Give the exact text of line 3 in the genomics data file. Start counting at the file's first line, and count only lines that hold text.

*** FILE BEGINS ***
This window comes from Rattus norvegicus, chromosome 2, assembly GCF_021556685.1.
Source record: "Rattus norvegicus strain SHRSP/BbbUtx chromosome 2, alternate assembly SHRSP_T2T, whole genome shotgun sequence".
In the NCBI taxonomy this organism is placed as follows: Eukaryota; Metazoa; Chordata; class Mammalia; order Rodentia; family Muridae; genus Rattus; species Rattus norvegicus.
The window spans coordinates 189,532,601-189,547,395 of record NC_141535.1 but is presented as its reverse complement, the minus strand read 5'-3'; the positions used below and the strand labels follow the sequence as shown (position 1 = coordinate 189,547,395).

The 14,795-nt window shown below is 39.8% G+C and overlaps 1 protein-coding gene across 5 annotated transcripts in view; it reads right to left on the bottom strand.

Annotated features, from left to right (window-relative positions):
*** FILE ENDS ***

In the NCBI taxonomy this organism is placed as follows: Eukaryota; Metazoa; Chordata; class Mammalia; order Rodentia; family Muridae; genus Rattus; species Rattus norvegicus.